Marblehead Routes: Terrain is gently rolling with a few hills. The standard ride goes around the Neck then through Old Town in Marblehead.

















Massachusetts Bike Laws:

Do you know your rights and responsibilities on the road? Here is a summary of Massachusetts’ bike law that covers equipment, riding, safety standards, races, violations, and penalties.

For exact requirements, please read the complete text of the laws pertaining to bicyclists and bicycling in Massachusetts. General Laws of the Commonwealth of Massachusetts, Chapter 85, Section 11B.

Your rights

  • You may ride your bicycle on any public road, street, or bikeway in the Commonwealth, except limited access or express state highways where signs specifically prohibiting bikes have been posted.
  • You may ride on sidewalks outside business districts, unless local laws prohibit sidewalk riding.
  • You may use either hand to signal stops and turns.
  • You may pass cars on the right.
  • If you carry children or other passengers inside an enclosed trailer or other device that will adequately restrain them and protect their heads in a crash, they need not wear helmets.
  • You may hold a bicycle race on any public road or street in the Commonwealth, if you do so in cooperation with a recognized bicycle organization, and if you get approval from the appropriate police department before the race is held.
  • You may establish special bike regulations for races by agreement between your bicycle organization and the police.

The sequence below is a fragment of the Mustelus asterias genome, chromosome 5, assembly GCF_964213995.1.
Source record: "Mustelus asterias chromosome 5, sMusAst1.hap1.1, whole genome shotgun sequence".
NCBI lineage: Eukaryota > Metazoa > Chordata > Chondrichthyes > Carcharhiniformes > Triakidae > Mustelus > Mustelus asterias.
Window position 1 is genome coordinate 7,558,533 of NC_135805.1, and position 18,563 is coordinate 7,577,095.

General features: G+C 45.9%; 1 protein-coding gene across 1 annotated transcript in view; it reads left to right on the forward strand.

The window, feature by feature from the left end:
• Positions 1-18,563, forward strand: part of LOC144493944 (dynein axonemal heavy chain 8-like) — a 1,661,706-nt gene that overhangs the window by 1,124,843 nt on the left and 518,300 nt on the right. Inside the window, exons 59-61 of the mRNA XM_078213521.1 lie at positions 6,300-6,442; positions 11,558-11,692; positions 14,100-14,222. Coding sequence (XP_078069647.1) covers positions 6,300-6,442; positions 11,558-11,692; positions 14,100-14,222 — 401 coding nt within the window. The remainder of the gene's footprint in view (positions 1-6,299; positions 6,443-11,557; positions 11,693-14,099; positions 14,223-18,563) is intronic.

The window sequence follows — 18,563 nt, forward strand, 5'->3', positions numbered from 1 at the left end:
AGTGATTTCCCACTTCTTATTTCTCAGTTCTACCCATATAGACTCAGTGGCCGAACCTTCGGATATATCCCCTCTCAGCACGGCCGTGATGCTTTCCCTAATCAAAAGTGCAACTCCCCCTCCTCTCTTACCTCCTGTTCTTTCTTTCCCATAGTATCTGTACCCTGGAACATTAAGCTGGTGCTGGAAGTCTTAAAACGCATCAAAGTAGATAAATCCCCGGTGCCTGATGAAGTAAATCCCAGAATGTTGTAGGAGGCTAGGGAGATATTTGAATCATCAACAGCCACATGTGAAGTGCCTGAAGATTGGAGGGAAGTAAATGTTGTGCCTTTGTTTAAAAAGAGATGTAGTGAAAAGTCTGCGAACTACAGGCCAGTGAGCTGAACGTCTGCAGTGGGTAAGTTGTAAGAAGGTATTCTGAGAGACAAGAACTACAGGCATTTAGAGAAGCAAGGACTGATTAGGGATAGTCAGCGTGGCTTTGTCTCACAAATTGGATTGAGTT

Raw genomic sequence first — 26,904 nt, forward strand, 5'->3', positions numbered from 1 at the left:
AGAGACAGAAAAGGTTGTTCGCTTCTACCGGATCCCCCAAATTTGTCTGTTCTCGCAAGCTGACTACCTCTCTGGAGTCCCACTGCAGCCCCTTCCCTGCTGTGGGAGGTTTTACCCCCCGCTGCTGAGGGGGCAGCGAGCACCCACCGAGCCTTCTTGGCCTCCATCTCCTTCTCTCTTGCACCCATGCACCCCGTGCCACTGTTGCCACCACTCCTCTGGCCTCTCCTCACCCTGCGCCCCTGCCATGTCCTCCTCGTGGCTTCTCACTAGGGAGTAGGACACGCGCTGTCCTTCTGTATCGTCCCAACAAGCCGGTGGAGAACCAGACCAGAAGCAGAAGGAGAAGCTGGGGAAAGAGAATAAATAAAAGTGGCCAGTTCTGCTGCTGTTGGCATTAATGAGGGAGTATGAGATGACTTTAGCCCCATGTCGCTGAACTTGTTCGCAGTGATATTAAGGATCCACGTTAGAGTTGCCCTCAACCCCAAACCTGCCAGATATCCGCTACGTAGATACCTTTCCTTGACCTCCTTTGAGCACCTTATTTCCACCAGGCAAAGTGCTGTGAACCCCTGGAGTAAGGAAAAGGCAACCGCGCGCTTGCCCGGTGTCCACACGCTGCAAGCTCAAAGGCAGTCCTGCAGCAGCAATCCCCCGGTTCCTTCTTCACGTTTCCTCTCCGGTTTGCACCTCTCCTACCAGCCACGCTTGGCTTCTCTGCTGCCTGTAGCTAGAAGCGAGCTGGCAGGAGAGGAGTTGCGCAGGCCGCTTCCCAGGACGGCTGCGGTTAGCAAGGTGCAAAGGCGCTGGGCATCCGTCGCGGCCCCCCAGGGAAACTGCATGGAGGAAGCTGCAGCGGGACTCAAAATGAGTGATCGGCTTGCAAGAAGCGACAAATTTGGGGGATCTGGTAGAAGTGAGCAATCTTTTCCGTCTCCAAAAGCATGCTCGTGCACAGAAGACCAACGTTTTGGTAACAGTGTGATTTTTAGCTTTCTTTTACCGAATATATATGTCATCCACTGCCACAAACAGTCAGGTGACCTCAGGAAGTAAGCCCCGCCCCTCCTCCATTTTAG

• You may have as many lights and reflectors on your bike as you wish.

Your responsibilities: you MUST do these things

  • You must obey all traffic laws and regulations of the Commonwealth.
  • You should use hand signals to let people know you plan stop or turn, however, signals do not need to be made continuously and you are not required to signal when the use of both hands is necessary for the safe operation of the bicycle.
  • You must give pedestrians the right of way.
  • You must give pedestrians an audible signal before overtaking or passing them.
  • You may ride two abreast, but must facilitate passing traffic. This means riding single file when faster traffic wants to pass, or staying in the right-most lane on a multi-lane road.
  • You must ride astride a regular, permanent seat that is attached to your bicycle.
  • You must keep one hand on your handlebars at all times.
  • If you are 16 years old or younger, you must wear a helmet that meets U.S. Consumer Product Safety Commission requirements on any bike, anywhere, at all times. The helmet must fit your head and the chin strap must be fastened.
  • You must use a white headlight and red taillight or rear reflector if you are riding anytime from 1/2 hour after sunset until 1/2 hour before sunrise.
  • At night, you must wear ankle reflectors if there are no reflectors on your pedals.
  • You must notify the police of any accident involving personal injury or property damage over $100.

Your responsibilities: you MAY NOT do these things

  • You may not carry a passenger anywhere on your bike except on a regular seat permanently attached to the bike, or to a trailer towed by the bike.